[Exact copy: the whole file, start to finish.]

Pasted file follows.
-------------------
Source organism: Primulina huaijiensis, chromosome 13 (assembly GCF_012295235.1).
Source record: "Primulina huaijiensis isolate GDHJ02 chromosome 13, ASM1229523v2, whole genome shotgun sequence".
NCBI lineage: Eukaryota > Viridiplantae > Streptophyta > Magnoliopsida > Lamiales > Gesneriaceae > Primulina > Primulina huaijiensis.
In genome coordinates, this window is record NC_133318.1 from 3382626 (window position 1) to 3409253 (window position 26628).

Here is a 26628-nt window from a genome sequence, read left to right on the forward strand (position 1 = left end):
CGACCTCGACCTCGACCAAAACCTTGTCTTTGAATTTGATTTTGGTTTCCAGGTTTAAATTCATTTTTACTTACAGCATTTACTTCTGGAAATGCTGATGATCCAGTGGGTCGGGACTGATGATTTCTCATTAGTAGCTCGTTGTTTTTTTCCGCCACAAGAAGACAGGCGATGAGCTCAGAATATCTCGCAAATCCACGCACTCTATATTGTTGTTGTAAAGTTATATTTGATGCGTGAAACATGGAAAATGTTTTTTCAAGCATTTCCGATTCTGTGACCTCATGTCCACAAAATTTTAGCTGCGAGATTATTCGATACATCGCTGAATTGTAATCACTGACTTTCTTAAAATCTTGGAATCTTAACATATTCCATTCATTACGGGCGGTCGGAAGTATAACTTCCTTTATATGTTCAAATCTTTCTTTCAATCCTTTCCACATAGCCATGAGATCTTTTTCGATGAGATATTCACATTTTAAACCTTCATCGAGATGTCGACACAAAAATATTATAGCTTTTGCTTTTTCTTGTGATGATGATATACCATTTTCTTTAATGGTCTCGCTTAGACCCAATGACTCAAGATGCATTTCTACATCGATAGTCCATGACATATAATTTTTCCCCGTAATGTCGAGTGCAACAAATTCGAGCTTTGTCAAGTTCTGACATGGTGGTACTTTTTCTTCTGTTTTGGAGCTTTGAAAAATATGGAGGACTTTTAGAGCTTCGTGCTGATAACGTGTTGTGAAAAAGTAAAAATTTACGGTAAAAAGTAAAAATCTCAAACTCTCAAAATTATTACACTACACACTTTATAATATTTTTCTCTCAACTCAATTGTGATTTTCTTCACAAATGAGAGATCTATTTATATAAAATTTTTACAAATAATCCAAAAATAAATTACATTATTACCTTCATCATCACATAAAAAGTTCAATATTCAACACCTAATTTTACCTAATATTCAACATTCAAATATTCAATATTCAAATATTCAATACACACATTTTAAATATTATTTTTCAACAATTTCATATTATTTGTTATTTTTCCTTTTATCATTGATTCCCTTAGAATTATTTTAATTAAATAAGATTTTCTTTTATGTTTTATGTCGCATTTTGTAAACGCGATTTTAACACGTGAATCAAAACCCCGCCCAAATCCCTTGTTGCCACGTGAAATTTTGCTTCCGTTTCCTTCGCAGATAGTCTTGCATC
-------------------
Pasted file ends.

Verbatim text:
Source organism: Primulina huaijiensis, chromosome 13 (assembly GCF_012295235.1).
Source record: "Primulina huaijiensis isolate GDHJ02 chromosome 13, ASM1229523v2, whole genome shotgun sequence".
NCBI lineage: Eukaryota > Viridiplantae > Streptophyta > Magnoliopsida > Lamiales > Gesneriaceae > Primulina > Primulina huaijiensis.
In genome coordinates, this window is record NC_133318.1 from 3382626 (window position 1) to 3409253 (window position 26628).

Here is a 26628-nt window from a genome sequence, read left to right on the forward strand (position 1 = left end):
CGACCTCGACCTCGACCAAAACCTTGTCTTTGAATTTGATTTTGGTTTCCAGGTTTAAATTCATTTTTACTTACAGCATTTACTTCTGGAAATGCTGATGATCCAGTGGGTCGGGACTGATGATTTCTCATTAGTAGCTCGTTGTTTTTTTCCGCCACAAGAAGACAGGCGATGAGCTCAGAATATCTCGCAAATCCACGCACTCTATATTGTTGTTGTAAAGTTATATTTGATGCGTGAAACATGGAAAATGTTTTTTCAAGCATTTCCGATTCTGTGACCTCATGTCCACAAAATTTTAGCTGCGAGATTATTCGATACATCGCTGAATTGTAATCACTGACTTTCTTAAAATCTTGGAATCTTAACATATTCCATTCATTACGGGCGGTCGGAAGTATAACTTCCTTTATATGTTCAAATCTTTCTTTCAATCCTTTCCACATAGCCATGAGATCTTTTTCGATGAGATATTCACATTTTAAACCTTCATCGAGATGTCGACACAAAAATATTATAGCTTTTGCTTTTTCTTGTGATGATGATATACCATTTTCTTTAATGGTCTCGCTTAGACCCAATGACTCAAGATGCATTTCTACATCGATAGTCCATGACATATAATTTTTCCCCGTAATGTCGAGTGCAACAAATTCGAGCTTTGTCAAGTTCTGACATGGTGGTACTTTTTCTTCTGTTTTGGAGCTTTGAAAAATATGGAGGACTTTTAGAGCTTCGTGCTGATAACGTGTTGTGAAAAAGTAAAAATTTACGGTAAAAAGTAAAAATCTCAAACTCTCAAAATTATTACACTACACACTTTATAATATTTTTCTCTCAACTCAATTGTGATTTTCTTCACAAATGAGAGATCTATTTATATAAAATTTTTACAAATAATCCAAAAATAAATTACATTATTACCTTCATCATCACATAAAAAGTTCAATATTCAACACCTAATTTTACCTAATATTCAACATTCAAATATTCAATATTCAAATATTCAATACACACATTTTAAATATTATTTTTCAACAATTTCATATTATTTGTTATTTTTCCTTTTATCATTGATTCCCTTAGAATTATTTTAATTAAATAAGATTTTCTTTTATGTTTTATGTCGCATTTTGTAAACGCGATTTTAACACGTGAATCAAAACCCCGCCCAAATCCCTTGTTGCCACGTGAAATTTTGCTTCCGTTTCCTTCGCAGATAGTCTTGCATC